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Prior to the regular meeting of the Rose Leaf Club this month there will be a short business meeting at 1:30 p.m. to address the following issues: 1) A way to reach music teachers so as to make them aware of our club and possibly to create a scholarship for promising ragtime students; 2) The possibility of sponsoring a ragtime festival in the L.A. area,

3) The possibility of T-shirts and/or caps with the Rose Leaf Ragtime Club logo.

Rose Leaf Ragtime Club June Meeting (6/24/2001)

Reported by Gary Rametta

The June meeting of the Rose Leaf Ragtime Club began promptly at 2:30 p.m.on June 24th in the banquet room of the Pasadena IHOP. Quite a few guests had already arrived ahead of time. Before the end of the first solos, the room was once again nearly maxxed out.

Gary Rametta started things off with Scott Joplin's "Elite Syncopations" from 1902, a fun to play rag with a variety of melodic and rhythmic textures. Next, Gary premiered a new James Scott addition to his play list, "Ragtime Betty" (1909), a lovely piece that definitely shows Joplin's influence, but containing some of Scott's unique musical devices that he developed further over the next 10 years. Gary concluded his set with a good-time duet version of the Joplin/Scott Hayden classic, "Sunflower Slow Drag" (1901), joined by Bill Mitchell.

Bill Mitchell soloed on another 1909 James Scott piece, "Sunburst Rag," which has a totally original flavor. Its "C" section is very pop-tune like-ragtime writers Jasen and Tichenor credit it as a precursor to novelty ragtime, and even much-later pop songs like Herb Alpert and the Tijuana Brass' "Spanish Flea." Bill dedicated his performance to the memory of his friend Pete Clute, a former member of the San Francisco-based Turk Murphy band and one-time student of pianist Wally Rose. Next, Bill gave the keys a workout on J. Bodewalt Lampe's "Creole Belles," a famous cakewalk from 1901. Bill's set concluded with a Harry Belding rag from the mid-teens, "Apple Sass." Belding also wrote "Good Gravy Rag," another Bill Mitchell favorite.

Phil Cannon, with guitar/banjo in hand, introduced his set-a series of patriotic tunes in anticipation of the Fourth of July. First was a rendition of "The Star Spangled Banner," featuring his usual sleight-of-hand (or should I say "fingers?"), and a recapitulation of the theme in a change of key. In keeping with the ragtime spirit of the club, he played Joseph Lamb's great "American Beauty," perhaps a stretch as a patriotic piece, but a classic and highly original rag by a great American composer nonetheless. Saving his best playing for the finale, Phil performed a medley of Sousa marches, beginning with "El Capitan," segueing into "Semper Fidelis" (my favorite and terrifically played), and ending with, of course, "Stars and Stripes Forever." The only thing missing was a roman candle!

Young Ruby Fradkin charmed us next, with her always-endearing introduction and right-down-to-business approach. Ruby cranked out a complete version of Joplin's great "Cascades" rag in duet with Phil, followed by right-on-target solo renditions of "Camptown Races" and Leadbelly's "Pick a Bale of Cotton." She finished up with "Tom Dooley," keeping impeccable time and employing her constantly improving piano stylings.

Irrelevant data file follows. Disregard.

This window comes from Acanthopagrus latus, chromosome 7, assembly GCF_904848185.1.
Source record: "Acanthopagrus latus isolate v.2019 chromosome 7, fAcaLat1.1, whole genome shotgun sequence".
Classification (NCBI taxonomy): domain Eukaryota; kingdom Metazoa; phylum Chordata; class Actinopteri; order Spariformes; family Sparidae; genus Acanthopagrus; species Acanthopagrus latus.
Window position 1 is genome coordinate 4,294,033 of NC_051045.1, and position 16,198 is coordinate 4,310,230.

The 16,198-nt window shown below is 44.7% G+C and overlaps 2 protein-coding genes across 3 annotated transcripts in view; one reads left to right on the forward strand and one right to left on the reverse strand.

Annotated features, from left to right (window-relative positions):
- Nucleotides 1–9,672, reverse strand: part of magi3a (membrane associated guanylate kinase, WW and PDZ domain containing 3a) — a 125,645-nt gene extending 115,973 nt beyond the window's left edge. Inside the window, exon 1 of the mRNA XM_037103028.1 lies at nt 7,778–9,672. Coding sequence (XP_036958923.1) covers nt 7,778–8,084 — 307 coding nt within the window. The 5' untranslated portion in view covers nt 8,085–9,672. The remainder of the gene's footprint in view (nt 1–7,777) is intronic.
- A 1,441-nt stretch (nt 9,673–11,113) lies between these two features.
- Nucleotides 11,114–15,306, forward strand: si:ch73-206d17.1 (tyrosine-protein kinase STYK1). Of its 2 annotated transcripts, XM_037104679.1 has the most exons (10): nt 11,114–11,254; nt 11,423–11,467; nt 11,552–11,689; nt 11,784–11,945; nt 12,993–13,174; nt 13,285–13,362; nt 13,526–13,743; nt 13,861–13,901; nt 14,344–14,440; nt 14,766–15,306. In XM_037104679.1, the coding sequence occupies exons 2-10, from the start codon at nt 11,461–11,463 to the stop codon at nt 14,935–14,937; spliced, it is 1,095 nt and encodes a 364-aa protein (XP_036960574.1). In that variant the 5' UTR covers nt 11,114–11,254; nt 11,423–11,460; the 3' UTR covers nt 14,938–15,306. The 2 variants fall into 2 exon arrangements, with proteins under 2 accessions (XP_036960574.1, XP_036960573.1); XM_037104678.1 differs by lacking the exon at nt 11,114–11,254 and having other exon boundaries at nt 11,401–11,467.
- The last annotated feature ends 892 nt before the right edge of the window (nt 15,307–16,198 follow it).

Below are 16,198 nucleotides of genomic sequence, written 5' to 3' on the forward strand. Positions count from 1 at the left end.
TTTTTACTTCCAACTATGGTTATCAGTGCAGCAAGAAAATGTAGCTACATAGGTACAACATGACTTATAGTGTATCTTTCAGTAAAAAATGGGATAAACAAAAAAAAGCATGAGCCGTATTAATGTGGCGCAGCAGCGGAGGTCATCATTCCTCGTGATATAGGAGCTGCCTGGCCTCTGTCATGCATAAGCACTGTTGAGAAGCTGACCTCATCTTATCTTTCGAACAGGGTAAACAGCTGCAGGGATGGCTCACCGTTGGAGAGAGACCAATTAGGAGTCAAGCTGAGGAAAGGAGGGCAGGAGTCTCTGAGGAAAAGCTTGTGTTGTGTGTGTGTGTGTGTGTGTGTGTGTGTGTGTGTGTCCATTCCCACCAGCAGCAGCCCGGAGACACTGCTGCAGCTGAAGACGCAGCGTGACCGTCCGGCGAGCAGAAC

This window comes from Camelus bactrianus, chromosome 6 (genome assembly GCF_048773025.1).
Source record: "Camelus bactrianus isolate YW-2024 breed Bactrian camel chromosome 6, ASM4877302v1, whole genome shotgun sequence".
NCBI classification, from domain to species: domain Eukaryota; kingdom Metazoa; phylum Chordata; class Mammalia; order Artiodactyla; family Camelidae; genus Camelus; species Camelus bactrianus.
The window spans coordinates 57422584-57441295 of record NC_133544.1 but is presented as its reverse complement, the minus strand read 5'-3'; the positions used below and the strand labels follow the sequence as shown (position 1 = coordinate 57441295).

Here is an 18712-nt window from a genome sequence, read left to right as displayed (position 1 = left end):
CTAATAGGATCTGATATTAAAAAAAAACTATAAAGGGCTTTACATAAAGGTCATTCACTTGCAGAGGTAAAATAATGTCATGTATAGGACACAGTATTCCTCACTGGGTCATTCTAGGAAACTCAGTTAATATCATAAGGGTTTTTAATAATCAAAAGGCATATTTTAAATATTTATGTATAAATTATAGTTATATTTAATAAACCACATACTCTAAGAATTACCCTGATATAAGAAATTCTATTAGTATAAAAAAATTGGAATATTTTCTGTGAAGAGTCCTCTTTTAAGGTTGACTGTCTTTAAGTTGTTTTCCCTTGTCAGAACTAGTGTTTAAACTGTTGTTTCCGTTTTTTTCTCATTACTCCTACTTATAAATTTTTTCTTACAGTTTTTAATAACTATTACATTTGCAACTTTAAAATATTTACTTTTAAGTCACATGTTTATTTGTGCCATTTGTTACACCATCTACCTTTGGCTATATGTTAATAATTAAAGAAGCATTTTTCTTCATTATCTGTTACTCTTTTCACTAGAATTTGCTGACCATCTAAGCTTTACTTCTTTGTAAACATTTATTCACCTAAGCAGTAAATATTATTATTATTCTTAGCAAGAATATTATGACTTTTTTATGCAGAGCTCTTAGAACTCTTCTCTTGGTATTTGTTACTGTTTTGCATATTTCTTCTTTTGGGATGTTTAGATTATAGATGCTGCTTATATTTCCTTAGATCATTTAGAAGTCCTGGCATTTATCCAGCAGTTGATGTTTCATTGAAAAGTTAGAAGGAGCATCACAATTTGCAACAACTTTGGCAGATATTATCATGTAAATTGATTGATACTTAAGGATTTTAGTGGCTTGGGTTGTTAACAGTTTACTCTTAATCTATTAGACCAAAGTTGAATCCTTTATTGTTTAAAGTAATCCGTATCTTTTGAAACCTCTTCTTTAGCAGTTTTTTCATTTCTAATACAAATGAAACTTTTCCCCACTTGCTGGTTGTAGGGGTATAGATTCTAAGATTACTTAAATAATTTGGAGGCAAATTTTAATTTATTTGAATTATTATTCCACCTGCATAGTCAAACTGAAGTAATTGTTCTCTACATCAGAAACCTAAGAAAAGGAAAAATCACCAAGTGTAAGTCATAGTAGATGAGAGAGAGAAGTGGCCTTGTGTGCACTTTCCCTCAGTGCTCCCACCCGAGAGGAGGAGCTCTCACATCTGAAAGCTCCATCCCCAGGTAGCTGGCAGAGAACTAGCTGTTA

Nancy Kleier had returned from the Sacramento Jazz Festival and gave a rundown on events that took place at the Festival's Ragtime Corner. She then introduced her theme-things to do in the month of June. First was an ode to graduation, with club member Eric Marchese's "Valedictory Rag." Nancy's interpretation of this piece was sweet and pensive. She continued with a nod to patriotic tunes with Merced composer Tom Brier's "Fireworks Rag," a pleasant excursion that's faithful to the classic rag form. For her finale, she chose a song to remind us of a June picnic: Cecil Macklin's "Tres Moutarde" (Too Much Mustard). This is a humorous two-step with catchy hooks. During Nancy's performance, I couldn't help but recall Canadian pianist Mimi Blais' hilarious rendition of this piece, complete with a less-than-perfect pitch vocal accompaniment." (;Too much mustard in the pot(;makes the beans and rice too hot(;Cool those kisses down!"

Next up was a trio consisting of George McClellan and Lee Roan on the pianos, joined by newcomer Jim Campbell on banjo. Their first selection was the old New Orleans favorite "Hard Hearted Hanna," followed by "Lovin' Sam" (1922) and Milton Ager's "Louisville Lou"(1923). Not bad, not bad at all for a first run. As we've found with Phil Cannon's playing, a banjo or banjo/guitar really adds a folksy, down-home flavor to the old standards. Hope Jim can come back so we can hear some more. Next time, we'll try and get the sound mix a little better!

Gary segued into our next performer with a hard-charging rendition of Joplin's "Maple Leaf Rag."

Next at the keys was octogenarian Tom Handforth. Tom's been working on some Joplin tunes, and gave us the master's "The Strenuous Life" rag, which he was shaping up in preparation for his Fourth of July performance at a local holiday festival. Quite appropriate, considering its decidedly march-like feel. Tom followed up with Sousa's "Stars and Stripes," a number he's really got under his fingers. I especially admired his treatment of the trio section, in which he plays the melody in the left hand and the piccolo countermelody in the right.

Ron Ross took us to the break with two of his original compositions. First was "Small Town Private Eye," a catchy ditty with a kind of Mac-the-Knife feel. For me, hearing this tune evokes visions of dark, wet, smoky streets. Ron's next solo was a recently-written rag called "Joplinesque-A Gringo Tango." In it, Ron develops the theme over a resonating habañera beat, while making nice use of augmented chords as leading tones.